White-eyed Vireo is a rather secretive vireo with a loud, explosive song. Along with Blue-headed Vireo, it is a fairly short-distance migrant. Blue-headed and White-eyed Vireo are the only vireos that regularly occur in winter in the southeastern United States.
White-eyed Vireo is very common in the Southeast in summer. The northeastern extension of its range is along coastal southern New England, including coastal Connecticut, Rhode Island, and Bristol County, Massachusetts, which shows up on the above map only when detectability peaks in spring and again in early fall. It migrates early in spring, arriving back in the mid-Atlantic by mid-April, and reaches its most northerly areas by late April. As with many early migrants (such as sparrows, Eastern Phoebes, Pine Warblers, and Blue-headed Vireos), it also stays rather late, with birds lingering well into October. This is a typical migration timing for hardier species and shorter-distance migrants.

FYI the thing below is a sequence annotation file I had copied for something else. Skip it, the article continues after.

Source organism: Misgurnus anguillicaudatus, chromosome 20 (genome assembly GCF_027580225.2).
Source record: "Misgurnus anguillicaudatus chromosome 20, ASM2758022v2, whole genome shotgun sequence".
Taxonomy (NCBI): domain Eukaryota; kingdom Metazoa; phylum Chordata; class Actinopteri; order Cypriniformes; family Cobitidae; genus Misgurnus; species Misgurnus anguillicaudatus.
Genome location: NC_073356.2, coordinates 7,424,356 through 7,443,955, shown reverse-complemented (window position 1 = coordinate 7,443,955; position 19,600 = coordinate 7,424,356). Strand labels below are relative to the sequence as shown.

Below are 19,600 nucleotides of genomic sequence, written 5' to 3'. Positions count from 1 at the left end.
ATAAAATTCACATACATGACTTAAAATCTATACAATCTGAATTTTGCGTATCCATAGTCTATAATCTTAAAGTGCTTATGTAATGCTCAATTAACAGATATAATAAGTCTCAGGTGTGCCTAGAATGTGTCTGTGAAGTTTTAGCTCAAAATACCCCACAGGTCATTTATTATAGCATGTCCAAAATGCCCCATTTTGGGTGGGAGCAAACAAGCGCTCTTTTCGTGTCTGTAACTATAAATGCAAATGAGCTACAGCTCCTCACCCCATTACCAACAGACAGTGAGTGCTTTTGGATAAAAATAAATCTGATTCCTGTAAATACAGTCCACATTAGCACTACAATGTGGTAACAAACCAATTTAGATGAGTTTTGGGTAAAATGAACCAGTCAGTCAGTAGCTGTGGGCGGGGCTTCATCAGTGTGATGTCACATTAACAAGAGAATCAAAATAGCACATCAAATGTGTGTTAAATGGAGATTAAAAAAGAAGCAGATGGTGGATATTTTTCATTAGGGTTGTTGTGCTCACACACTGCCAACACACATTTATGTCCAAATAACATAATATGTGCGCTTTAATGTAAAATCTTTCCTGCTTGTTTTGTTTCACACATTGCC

On the breeding map you can see that the species mostly stays away from the more northerly and high elevation areas, including the Appalachian mountains where the mountain forests have a northern flavor. On the wintering grounds, you can almost see when the birds start singing again (and thus, become more detectable which results in higher predicted occurrence) in preparation for their northward migration to establish territories. Look at how Texas and Florida seem to brighten in late winter (starting in February) and how migration begins just a month later.